When the Communists took over China under Mao Tse Tung in 1949 they intended to destroy the Christian Church through vicious persecution and oppression.
They found this didn’t work. In fact it had the opposite effect, so for the last three decades they have tolerated an official church which is under the Government’s thumb. This church is called the Three Self Patriotic Movement, i.e. self-governing, self-teaching and self-supporting. There is a system of spies and informers who keep this church strictly in (communist) order.
The result of the mighty Chinese Communist Government’s attempt to destroy or at least repress the church is that Professor Fenggang Yang, of Purdue University’s Center on Religion and Chinese Society, Indiana, estimates that there will be 250m Christians in China by around 2030.
At lot of Chinese Christians, who value freedom to worship in their own way, take the risk of joining illegal “house churches” which meet in homes or anonymous halls. They are subject to attack and imprisonment if they are discovered.
I remember hearing a Chinese Pastor from one of these house churches speaking at a conference. He told of how he was put in a prison camp and, to humiliate him as a Christian minister, the guards put him in charge of cleaning out the huge cess pit in the camp. It was, of course, a horrible job. But this Pastor spoke with joy as he thanked God for this job! The thing is that Christians weren’t allowed to worship in that camp. But, whilst he was doing this job, both the inmates and the guards kept well clear of him! And he realised he could sing hymns and worship God aloud without fear of being punished. He regarded this as a real privilege afforded him by God! At the end of his talk he sang an old hymn he used to sing whilst he cleaned the cess pit:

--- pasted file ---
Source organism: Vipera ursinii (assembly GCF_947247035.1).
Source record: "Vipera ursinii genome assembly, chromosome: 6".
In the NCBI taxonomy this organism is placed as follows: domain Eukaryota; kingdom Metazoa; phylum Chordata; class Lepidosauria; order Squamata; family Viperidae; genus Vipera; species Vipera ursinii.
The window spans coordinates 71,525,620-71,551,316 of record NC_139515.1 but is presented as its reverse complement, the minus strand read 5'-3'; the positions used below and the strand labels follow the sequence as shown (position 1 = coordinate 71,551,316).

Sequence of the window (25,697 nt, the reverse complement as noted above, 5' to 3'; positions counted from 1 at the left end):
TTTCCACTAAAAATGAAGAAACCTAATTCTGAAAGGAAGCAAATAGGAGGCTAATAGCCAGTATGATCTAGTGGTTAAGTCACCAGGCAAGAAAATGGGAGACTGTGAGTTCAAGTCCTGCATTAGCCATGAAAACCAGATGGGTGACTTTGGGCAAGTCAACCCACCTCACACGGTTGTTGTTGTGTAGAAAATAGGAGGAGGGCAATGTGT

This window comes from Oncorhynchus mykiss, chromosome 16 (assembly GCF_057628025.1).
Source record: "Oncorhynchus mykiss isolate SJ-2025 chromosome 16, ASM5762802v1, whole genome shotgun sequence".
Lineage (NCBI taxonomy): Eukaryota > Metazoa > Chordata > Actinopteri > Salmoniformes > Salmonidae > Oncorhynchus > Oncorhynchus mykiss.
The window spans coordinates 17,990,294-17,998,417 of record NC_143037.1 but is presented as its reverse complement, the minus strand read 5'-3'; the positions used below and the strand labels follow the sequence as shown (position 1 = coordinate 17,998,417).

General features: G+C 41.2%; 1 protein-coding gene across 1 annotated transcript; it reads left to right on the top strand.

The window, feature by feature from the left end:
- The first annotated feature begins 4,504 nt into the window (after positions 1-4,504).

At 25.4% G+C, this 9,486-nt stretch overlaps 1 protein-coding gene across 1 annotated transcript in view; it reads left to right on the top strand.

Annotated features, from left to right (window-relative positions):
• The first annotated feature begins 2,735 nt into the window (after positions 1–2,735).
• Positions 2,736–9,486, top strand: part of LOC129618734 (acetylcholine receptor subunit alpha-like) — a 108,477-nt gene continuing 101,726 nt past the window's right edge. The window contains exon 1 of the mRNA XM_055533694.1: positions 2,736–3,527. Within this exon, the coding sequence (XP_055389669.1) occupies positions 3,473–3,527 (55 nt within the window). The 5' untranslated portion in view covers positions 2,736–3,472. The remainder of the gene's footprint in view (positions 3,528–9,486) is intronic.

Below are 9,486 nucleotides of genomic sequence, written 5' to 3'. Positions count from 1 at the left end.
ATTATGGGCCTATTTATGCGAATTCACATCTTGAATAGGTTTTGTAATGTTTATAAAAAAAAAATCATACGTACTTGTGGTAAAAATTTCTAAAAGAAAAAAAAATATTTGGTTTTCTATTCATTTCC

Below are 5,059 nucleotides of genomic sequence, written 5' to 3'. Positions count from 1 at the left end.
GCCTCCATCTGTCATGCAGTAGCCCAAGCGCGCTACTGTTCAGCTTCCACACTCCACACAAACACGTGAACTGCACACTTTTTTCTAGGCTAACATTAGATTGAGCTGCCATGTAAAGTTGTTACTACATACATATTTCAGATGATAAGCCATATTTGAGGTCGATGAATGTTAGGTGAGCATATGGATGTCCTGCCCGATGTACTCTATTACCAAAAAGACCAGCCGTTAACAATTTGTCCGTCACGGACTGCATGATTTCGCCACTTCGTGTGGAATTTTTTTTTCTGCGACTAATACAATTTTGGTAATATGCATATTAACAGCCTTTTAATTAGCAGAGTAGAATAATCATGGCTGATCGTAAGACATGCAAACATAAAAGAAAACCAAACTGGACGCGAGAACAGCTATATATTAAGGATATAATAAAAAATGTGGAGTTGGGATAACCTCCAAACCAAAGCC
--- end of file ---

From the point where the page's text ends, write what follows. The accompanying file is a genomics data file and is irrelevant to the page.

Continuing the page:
I walk in the garden alone while the dew is still on the roses
And the voice I hear falling on my ear the son of God discloses
And he walks with me and he talks with me and he tells me I am his own
And the joy we share as we tarry there none other has ever known.
I’m sure there wasn’t a dry eye in the auditorium by the time he had finished. What a testimony to the power of God to help someone to triumph over adversity!
We Christians have it so easy in the West, although there are signs that Christianity could face serious restrictions here. For example, it is not beyond the bounds of credibility that it could become illegal to proselytise, i.e. to encourage people to embrace the Christian Faith or even to change their religion. Were that ever to be the case, the only way forward would be for us to break the law.
The most important thing, though, is that these Chinese Christians should inspire us with their courageous faith and encourage us to move beyond a polite, British and perhaps rather half-hearted faith. After all, as we shall be reminded in the near future, we follow Someone who gave everything and went through Hell for our forgiveness. Only a whole hearted commitment of faith is a worthy response on our part.
© Tony Higton: see conditions for reproduction